It is exciting to be here at the University of Prince Edward Island to participate in this conference. I am sitting at a “blogger’s table” with Harold Jarche, Sandy McAuley, and Stephen Downes with Dave Cormier and Jeff Lebow hovering the background. Will Richardson is delivering the keynote and he is going through it to demonstrate how the world is changing and the social technologies that are being used by students, teachers, ordinary folks and even politicians. He points out in particular how Obama is using social networking sites in order to promote his campaign. Physical space can be transcended and we can now have meaningful conversations with people around the world. Will makes the statement that model of journalism has to change – we can add our own information so easily so instantly. I really liked what he showed about how a teacher was using twitter to teach about the student uprising in Myanmar just two days ago. Students were able to view photos and videos of Burma within hours after the incidents took place.
Will also looks at how business is changing and shifting as they exploit these web 2.0 tools. His wiki page is worth exploring for the information he has collected there. He reminded us, too, of the digital divide still due to socioeconomic disparities.
I like the way Will shows off his blog as a place where HIS learning takes place. “It is a powerful learning network.” However, there is a disconnect between this kind of learning and what is going on in classrooms. He also shows off FanFiction and MySpace (not a good site – he shows it as a bad model of how young people are using such sites).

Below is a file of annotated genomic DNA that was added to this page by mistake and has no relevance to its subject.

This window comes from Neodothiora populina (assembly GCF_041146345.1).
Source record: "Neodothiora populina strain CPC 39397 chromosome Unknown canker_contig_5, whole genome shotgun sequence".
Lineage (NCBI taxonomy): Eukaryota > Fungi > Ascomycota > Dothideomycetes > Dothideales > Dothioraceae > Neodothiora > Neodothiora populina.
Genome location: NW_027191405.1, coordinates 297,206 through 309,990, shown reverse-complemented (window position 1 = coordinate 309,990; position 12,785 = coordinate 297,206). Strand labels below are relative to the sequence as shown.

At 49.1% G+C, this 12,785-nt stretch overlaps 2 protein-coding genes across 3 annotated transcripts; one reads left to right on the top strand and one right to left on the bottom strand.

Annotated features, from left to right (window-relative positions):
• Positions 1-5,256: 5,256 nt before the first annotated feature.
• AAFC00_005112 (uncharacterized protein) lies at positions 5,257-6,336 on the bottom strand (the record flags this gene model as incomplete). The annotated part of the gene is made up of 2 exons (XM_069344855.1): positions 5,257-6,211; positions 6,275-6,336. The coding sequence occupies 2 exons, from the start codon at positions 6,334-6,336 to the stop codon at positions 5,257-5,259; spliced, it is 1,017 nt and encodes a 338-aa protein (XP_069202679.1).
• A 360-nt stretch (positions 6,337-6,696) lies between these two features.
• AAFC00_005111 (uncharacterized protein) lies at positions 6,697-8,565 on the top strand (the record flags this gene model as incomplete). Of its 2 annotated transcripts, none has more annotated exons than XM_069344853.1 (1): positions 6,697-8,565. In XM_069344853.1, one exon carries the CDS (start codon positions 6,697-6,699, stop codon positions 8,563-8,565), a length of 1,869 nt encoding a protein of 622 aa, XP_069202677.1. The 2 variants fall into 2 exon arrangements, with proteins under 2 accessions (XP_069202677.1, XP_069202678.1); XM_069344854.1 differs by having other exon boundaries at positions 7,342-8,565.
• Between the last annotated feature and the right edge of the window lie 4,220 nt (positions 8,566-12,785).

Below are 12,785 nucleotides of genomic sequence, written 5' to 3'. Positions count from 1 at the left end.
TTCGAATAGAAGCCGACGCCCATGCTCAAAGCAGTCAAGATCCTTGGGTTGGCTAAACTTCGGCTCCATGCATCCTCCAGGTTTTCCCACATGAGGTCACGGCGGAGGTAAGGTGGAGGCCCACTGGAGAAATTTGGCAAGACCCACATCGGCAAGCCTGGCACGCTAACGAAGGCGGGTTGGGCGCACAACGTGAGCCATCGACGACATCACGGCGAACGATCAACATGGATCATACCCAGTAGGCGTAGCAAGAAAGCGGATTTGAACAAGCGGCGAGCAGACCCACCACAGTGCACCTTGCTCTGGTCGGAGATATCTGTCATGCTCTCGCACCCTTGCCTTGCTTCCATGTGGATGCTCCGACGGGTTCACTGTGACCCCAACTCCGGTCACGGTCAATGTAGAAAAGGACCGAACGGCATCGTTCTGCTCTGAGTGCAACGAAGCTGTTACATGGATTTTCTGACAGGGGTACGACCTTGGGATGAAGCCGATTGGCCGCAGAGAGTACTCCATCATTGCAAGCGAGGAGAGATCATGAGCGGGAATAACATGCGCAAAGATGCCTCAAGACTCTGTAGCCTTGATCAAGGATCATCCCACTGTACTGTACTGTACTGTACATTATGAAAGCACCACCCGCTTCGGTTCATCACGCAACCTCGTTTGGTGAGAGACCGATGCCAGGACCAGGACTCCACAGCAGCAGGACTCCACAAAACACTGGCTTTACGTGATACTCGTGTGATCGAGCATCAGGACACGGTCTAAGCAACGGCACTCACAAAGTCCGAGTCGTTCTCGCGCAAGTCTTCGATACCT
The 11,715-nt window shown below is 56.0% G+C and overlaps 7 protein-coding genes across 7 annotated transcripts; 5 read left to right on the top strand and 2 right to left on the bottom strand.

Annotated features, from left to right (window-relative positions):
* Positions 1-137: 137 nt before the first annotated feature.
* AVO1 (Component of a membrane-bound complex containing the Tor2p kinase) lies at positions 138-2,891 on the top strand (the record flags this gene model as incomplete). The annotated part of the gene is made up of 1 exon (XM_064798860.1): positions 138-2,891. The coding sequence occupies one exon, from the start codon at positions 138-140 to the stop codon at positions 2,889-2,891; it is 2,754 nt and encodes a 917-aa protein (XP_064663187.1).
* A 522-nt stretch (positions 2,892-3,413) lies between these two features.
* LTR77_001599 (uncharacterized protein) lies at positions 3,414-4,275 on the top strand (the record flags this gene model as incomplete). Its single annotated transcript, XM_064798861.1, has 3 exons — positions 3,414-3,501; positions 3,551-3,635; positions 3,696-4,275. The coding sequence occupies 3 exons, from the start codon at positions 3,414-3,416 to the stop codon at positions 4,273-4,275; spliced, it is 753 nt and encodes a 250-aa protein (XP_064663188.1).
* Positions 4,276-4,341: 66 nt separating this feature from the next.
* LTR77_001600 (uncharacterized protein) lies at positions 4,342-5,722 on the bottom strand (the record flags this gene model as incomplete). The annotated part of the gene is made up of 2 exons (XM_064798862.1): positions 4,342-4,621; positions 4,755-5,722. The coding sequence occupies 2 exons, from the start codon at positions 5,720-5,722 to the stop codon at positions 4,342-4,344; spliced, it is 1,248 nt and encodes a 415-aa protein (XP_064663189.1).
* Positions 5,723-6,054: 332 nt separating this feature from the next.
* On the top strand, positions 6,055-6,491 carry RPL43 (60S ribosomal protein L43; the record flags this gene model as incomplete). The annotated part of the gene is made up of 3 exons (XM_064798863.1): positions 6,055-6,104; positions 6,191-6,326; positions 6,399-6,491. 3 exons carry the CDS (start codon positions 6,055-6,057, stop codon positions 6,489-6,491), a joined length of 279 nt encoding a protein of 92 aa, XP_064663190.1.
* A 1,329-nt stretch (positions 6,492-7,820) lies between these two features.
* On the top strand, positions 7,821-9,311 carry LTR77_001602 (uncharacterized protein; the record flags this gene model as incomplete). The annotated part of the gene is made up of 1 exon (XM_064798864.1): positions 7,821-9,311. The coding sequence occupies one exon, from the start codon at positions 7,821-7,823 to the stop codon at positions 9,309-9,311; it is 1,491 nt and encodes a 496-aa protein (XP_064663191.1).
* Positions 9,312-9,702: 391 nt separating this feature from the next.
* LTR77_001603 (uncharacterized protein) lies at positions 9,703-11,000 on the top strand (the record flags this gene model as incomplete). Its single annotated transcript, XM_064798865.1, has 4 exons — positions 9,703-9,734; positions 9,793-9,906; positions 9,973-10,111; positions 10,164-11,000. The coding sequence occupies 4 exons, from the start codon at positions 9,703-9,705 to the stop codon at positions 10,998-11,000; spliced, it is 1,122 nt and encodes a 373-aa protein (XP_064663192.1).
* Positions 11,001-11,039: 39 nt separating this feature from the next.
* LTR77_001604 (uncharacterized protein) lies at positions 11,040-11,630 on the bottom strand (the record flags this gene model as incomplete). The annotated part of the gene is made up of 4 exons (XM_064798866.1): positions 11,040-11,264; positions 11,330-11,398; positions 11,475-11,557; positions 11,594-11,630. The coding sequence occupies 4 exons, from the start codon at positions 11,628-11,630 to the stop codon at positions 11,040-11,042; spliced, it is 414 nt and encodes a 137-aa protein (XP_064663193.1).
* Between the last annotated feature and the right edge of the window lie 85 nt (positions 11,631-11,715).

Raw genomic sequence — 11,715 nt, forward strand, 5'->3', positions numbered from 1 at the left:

Will and I both twittered before his session that the conference could be found live at edtechtalk.com with an invitation to join. Within a few minutes three of my twitter peeps had come back to say they were following us – Graham Wegner in Australia, John Pederson in Minnesota, and Alice Wells in Maine. How cool is that?
I particularly appreciated how Will put a focus on the importance of AUDIENCE. This is often overlooked as having any pedagogical value for students, but I think it is one of the most powerful and compelling reasons we should be using web 2.0 tools and environments. I have said it before – I think all student-created material should be up online. However, this is based on the premise that the material has authentic value. He mentions three great Canadian educators who have been so innovative in creating new pedagogies around these tools – Clarence Fisher, Darren Kuropatwa and Konrad Glogowski – and I heartily concur.
He challenges us to be participatory together during these exciting times – and to build our own learning networks. We also need to be modeling our own learning to our students.